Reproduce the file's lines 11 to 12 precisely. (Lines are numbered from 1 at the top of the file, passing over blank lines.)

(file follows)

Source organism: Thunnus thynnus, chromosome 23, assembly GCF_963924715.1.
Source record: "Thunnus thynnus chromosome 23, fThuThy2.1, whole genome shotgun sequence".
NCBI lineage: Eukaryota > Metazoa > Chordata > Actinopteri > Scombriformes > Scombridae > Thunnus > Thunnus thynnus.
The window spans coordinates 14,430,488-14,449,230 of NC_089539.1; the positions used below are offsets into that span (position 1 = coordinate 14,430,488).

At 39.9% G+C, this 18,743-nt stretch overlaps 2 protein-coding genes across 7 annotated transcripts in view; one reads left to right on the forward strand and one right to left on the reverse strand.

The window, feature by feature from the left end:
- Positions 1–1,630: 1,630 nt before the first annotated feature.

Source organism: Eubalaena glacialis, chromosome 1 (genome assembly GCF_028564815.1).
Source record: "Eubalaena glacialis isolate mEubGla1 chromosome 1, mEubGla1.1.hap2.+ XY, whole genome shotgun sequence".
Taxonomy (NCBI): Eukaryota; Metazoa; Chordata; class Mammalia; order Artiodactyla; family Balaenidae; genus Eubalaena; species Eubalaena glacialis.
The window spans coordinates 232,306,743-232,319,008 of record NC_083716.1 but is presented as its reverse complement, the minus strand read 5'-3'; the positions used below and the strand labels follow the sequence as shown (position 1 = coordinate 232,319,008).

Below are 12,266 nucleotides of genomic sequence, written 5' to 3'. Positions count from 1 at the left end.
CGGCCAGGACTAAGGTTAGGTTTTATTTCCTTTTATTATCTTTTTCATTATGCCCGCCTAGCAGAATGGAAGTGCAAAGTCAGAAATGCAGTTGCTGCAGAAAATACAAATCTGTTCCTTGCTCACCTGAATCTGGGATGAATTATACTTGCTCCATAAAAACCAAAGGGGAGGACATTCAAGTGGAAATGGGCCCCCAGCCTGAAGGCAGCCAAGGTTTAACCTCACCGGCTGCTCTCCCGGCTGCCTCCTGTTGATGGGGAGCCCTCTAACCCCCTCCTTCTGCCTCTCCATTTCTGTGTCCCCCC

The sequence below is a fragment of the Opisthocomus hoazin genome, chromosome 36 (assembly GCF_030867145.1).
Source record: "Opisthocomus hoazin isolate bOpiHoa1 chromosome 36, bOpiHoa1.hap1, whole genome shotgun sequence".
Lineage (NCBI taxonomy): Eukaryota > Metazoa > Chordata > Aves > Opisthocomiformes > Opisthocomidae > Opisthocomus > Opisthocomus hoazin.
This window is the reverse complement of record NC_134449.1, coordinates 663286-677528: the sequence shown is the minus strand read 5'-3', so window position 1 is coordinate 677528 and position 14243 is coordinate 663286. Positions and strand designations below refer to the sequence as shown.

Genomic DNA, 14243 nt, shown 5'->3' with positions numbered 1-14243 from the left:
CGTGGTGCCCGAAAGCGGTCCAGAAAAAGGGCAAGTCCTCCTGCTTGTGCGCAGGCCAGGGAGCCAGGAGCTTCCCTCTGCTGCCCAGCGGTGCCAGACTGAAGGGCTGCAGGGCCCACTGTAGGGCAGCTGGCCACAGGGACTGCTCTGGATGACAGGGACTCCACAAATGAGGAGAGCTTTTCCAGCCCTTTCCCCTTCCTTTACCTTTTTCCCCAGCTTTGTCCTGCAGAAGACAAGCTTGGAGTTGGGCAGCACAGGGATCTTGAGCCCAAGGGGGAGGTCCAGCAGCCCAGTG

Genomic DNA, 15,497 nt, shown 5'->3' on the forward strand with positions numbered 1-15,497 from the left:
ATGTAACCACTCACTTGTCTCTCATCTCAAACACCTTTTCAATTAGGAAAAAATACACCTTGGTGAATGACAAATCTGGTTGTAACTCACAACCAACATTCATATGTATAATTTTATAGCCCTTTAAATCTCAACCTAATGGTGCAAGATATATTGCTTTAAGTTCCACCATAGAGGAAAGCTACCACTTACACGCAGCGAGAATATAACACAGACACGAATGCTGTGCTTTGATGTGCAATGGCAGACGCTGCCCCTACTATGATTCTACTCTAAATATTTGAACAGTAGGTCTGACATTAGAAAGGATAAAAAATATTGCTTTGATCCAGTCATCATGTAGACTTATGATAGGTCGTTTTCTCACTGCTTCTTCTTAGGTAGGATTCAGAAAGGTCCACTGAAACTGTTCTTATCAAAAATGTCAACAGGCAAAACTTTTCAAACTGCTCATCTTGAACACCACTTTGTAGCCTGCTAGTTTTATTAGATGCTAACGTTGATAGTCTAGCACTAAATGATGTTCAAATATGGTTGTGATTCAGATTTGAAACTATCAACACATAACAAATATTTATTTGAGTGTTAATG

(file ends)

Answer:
The window spans coordinates 232,306,743-232,319,008 of record NC_083716.1 but is presented as its reverse complement, the minus strand read 5'-3'; the positions used below and the strand labels follow the sequence as shown (position 1 = coordinate 232,319,008).

Below are 12,266 nucleotides of genomic sequence, written 5' to 3'. Positions count from 1 at the left end.